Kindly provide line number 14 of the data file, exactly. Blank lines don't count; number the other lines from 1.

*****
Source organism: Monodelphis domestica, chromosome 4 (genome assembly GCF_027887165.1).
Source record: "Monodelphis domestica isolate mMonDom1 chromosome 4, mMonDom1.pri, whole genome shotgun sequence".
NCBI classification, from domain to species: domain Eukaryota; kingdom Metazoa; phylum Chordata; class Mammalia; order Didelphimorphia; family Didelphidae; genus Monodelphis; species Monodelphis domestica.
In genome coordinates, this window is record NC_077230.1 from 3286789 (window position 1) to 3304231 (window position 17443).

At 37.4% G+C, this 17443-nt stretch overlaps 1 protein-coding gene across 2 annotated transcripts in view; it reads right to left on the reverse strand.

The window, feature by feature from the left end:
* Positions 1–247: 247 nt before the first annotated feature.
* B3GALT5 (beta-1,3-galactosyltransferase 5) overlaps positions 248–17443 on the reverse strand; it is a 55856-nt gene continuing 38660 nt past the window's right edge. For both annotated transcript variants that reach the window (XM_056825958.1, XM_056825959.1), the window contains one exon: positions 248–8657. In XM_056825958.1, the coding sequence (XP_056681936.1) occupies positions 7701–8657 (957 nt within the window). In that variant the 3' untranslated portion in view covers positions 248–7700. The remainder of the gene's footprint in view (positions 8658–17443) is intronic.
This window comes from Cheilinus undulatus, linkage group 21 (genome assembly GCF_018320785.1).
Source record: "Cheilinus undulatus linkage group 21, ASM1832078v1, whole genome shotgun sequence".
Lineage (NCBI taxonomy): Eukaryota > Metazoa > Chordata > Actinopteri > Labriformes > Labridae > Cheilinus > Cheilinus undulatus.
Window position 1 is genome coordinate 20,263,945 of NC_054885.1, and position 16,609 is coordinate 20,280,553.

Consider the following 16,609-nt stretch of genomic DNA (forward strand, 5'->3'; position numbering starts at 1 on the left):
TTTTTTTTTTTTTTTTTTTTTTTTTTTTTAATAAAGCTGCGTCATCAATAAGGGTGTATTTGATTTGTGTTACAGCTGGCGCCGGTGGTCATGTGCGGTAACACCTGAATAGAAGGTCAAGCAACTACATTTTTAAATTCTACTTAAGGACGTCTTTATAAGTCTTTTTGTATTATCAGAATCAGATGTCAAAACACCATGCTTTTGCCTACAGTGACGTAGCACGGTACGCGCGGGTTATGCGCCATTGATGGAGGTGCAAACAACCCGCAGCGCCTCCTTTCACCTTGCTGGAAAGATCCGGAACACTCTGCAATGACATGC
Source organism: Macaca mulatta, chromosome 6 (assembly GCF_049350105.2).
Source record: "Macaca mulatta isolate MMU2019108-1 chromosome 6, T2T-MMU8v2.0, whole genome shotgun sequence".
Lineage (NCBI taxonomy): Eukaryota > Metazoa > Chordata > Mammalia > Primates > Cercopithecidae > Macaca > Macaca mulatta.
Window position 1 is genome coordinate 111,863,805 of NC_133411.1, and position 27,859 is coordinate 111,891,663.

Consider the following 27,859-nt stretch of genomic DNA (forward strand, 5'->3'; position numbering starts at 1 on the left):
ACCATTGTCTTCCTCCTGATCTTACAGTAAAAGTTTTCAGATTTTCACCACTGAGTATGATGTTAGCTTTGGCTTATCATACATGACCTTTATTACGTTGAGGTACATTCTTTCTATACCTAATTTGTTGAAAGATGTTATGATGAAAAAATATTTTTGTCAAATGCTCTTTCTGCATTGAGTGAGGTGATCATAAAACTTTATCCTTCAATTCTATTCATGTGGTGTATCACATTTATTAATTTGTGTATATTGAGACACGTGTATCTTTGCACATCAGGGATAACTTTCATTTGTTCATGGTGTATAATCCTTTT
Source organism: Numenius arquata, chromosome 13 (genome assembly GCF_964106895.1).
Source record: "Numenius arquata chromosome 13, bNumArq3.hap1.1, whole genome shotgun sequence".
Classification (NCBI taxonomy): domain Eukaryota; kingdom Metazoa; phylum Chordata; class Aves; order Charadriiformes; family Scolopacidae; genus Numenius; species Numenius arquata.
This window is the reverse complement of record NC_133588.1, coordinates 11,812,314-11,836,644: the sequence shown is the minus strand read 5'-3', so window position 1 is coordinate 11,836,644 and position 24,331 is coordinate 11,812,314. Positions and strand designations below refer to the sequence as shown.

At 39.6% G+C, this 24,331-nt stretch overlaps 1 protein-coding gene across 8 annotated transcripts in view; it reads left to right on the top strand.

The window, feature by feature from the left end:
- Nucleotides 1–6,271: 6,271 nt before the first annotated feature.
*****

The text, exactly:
TTTTTTTTTTTTTTTTTTTTTTTTTTTTTAATAAAGCTGCGTCATCAATAAGGGTGTATTTGATTTGTGTTACAGCTGGCGCCGGTGGTCATGTGCGGTAACACCTGAATAGAAGGTCAAGCAACTACATTTTTAAATTCTACTTAAGGACGTCTTTATAAGTCTTTTTGTATTATCAGAATCAGATGTCAAAACACCATGCTTTTGCCTACAGTGACGTAGCACGGTACGCGCGGGTTATGCGCCATTGATGGAGGTGCAAACAACCCGCAGCGCCTCCTTTCACCTTGCTGGAAAGATCCGGAACACTCTGCAATGACATGC